As a long-time resident of Timmins, Ont., I felt it necessary to clarify statements made in a letter to the editor entitled Timmins OK With Open-Pit Mine (The Daily News, Jan. 14).
Although Timmins city council voted unanimously on Nov. 12, 2012, to approve Bylaw 2012-7286, the site-plan control agreement with Goldcorp, it was not without opposition. In fact, the public was not even informed of the vote, passed in a first, second, and third reading.
Most upsetting was that the special vote came right after Goldcorp’s advisory committee and Bill Hughes (representative of hundreds of people living closest to the proposed pit) expressed valid concerns that could not be alleviated.
Goldcorp conducted 32 technical studies with 31 of them incorporated into the reports available on its website. Unfortunately, it is apparent that the plan calls for monitoring and reacting as problems arise, rather than preventing adverse effects.
Originally, the plan was for three small pits, with Goldcorp “selling” the project by advising us that there would be minimal profit to the company and that it was more about reclamation, returning unusable land to the City.
In December 2010, it was reported that there would be a 300-metre buffer zone between the mine and residents. Currently, if the project goes forward, some residents will only be 50 metres from the 20- to 30-metre-high berm that has yet to be constructed.
Originally, one of the holes was to become a lake and the rest of the property turned into parkland. Eventually, we were told it would be one large pit that will not fill with water for 10 to 25 years after production ends.
The city will take over the land but uncertainty remains as to its use. For months, Goldcorp told residents that they had hired a consultant to investigate property values. Ultimately, they ended up telling us that too many factors affect real estate and that they would not accept responsibility for any material decline.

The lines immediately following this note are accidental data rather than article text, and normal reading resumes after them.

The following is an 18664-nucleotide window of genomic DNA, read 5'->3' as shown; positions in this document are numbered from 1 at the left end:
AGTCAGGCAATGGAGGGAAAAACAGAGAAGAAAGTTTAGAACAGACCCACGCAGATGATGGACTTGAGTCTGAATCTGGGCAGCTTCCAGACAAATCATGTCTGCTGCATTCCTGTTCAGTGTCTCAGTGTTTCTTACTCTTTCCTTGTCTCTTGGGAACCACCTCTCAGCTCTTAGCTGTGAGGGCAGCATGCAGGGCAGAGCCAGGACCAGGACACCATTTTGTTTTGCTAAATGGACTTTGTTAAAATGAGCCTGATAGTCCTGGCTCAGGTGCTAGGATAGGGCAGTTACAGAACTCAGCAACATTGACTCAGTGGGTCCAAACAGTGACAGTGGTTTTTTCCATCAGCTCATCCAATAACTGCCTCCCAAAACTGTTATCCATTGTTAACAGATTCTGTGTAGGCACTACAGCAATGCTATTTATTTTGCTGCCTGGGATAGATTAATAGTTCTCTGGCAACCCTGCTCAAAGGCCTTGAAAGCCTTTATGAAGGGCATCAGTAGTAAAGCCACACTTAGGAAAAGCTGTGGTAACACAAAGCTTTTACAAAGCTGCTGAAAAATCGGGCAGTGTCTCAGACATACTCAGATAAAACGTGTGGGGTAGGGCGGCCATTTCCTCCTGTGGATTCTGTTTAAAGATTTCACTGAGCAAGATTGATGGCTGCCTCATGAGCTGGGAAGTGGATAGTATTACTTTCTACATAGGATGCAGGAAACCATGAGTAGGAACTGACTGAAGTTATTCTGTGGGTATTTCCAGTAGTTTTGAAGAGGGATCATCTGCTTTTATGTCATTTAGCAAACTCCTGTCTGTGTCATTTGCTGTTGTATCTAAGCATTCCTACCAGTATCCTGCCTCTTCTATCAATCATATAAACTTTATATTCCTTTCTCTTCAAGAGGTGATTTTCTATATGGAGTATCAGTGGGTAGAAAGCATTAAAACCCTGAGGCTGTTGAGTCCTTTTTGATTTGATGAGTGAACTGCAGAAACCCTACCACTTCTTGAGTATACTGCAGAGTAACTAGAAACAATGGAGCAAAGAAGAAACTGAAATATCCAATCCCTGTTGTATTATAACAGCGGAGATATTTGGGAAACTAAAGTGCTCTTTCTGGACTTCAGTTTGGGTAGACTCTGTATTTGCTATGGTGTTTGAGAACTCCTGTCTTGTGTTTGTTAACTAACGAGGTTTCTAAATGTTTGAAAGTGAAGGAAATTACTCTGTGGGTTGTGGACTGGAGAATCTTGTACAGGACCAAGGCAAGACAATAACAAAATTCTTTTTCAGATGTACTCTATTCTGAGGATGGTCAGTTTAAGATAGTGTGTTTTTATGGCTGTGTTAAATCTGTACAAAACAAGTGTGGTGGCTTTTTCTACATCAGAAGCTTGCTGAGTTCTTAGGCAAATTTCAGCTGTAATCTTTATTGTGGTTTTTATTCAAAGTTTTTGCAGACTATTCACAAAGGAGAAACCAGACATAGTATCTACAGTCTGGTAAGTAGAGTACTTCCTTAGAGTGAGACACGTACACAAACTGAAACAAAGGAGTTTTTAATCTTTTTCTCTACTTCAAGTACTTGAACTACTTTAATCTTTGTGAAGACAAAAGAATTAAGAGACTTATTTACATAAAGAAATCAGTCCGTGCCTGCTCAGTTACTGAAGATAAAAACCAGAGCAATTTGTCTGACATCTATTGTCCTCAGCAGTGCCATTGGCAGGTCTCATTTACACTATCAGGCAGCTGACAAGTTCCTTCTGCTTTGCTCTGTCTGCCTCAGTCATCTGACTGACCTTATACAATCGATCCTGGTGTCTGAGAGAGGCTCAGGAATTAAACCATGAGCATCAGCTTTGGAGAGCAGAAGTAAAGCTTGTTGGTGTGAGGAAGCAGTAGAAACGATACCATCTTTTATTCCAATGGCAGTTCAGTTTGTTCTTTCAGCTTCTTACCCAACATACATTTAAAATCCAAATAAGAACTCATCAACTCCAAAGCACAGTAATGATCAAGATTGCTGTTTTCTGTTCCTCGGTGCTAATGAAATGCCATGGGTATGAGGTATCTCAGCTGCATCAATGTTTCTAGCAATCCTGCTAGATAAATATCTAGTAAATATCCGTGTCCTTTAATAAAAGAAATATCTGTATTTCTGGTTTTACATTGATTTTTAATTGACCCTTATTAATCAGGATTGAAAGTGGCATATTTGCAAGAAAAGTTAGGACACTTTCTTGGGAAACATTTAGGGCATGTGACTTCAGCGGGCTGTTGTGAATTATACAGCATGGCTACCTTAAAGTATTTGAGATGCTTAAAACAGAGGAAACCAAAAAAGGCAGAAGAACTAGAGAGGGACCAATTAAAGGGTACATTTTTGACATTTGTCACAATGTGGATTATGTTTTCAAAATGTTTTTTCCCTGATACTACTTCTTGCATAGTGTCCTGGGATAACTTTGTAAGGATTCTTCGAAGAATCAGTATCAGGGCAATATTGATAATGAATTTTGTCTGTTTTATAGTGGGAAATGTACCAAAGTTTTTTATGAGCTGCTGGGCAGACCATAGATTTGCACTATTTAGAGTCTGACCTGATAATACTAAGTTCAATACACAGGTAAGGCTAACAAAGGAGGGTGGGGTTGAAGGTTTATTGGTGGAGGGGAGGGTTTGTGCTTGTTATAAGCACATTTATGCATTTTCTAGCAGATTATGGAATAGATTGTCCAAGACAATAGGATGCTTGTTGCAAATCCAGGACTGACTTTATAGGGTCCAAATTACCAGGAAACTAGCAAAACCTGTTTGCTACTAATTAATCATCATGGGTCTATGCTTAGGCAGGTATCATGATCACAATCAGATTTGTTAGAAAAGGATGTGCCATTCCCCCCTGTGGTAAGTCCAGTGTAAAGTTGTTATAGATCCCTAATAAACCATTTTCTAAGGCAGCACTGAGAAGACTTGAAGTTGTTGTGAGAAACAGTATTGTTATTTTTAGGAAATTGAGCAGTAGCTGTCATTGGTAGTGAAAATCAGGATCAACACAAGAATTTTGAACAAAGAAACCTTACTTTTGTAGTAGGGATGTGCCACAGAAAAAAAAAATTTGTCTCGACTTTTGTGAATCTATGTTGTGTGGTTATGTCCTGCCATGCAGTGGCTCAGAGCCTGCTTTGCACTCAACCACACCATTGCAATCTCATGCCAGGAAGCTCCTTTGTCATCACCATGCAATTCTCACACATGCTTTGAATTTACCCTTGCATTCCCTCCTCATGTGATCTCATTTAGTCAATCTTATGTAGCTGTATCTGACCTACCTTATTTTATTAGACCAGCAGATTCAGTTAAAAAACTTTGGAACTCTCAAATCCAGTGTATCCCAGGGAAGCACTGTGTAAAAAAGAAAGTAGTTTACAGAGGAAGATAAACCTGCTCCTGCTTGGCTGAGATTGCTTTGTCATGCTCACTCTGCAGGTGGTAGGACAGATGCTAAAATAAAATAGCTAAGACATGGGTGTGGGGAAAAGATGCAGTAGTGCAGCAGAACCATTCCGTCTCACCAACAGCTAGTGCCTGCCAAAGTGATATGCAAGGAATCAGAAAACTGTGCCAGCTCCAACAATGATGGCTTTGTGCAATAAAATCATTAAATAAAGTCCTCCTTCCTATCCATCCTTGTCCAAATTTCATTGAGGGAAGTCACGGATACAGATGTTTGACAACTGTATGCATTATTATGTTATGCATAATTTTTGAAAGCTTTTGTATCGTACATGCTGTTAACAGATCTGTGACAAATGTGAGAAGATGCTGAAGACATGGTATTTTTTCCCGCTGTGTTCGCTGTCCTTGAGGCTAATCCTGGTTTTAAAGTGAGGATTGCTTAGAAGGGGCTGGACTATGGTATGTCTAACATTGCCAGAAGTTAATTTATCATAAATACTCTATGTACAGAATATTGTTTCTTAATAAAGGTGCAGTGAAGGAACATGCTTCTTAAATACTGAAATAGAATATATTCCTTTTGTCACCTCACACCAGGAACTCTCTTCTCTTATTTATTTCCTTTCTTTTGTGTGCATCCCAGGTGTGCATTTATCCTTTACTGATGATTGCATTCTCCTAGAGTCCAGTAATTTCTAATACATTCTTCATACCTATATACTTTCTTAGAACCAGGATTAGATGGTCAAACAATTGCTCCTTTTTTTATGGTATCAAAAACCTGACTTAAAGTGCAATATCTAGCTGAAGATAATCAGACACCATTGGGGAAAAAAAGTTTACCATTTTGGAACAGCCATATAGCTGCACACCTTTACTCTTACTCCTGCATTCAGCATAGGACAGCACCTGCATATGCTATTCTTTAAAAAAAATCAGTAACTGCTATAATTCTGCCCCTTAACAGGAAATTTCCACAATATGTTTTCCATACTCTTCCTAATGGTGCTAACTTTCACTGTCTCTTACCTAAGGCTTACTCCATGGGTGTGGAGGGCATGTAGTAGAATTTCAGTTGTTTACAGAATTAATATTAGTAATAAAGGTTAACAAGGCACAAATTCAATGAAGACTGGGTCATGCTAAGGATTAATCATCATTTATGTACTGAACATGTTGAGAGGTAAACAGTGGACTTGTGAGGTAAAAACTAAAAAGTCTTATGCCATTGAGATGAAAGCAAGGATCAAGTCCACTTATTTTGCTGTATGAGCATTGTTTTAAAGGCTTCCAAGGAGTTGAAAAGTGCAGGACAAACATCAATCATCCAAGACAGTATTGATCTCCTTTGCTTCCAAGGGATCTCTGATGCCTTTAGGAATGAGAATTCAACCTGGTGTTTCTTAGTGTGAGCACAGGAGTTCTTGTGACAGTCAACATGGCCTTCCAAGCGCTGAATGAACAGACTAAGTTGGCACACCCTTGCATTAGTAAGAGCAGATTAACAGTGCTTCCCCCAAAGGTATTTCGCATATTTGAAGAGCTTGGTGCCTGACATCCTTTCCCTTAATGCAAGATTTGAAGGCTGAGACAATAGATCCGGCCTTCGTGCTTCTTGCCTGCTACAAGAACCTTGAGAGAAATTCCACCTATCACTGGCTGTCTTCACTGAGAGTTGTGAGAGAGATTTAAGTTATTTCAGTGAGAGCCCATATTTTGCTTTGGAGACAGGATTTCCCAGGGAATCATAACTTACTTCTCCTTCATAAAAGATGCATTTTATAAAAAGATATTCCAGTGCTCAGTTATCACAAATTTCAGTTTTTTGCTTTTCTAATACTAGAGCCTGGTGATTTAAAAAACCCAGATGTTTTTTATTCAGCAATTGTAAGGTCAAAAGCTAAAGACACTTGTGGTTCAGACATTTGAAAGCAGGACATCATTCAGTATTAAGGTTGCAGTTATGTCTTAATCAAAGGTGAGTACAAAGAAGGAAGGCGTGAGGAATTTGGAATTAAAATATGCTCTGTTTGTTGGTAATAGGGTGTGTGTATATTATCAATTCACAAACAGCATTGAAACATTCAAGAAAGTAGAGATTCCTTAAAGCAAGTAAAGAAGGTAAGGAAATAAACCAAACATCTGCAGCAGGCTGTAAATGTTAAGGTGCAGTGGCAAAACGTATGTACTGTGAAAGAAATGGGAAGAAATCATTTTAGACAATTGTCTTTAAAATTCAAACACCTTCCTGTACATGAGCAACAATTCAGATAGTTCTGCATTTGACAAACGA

Ontario is not yet OK with this open pit. Production has not begun due to outstanding permits, including one for air (noise and dust), submitted by Goldcorp in July 2011 and an appeal to the permit to take water, launched in July 2012.
Subsidence is cause for concern as the original Hollinger mine was comprised of approximately 600 miles of tunnels and underground mapping is unclear.
Approximately 40 sites that are currently monitored twice a year for sinkholes will have to be monitored weekly if blasting begins.
Finally, some residents have questioned whether our health and safety was traded for the potential sale of the
Shania Twain Centre. Goldcorp always told us that the tourist attraction would remain, relocating the road only.
City council announced two weeks ago that Goldcorp was to purchase the money-losing tourist attraction and the deal is expected to be finalized Jan. 21, 2013.
So, for those of us very concerned about the adverse effects to our health through fugitive dust and excessive noise, a decline in property values, and dangerous sinkholes, we have been given a reason why the city approved this dangerous project. It is my hope that Ontario’s Environmental Protection Act will prevail.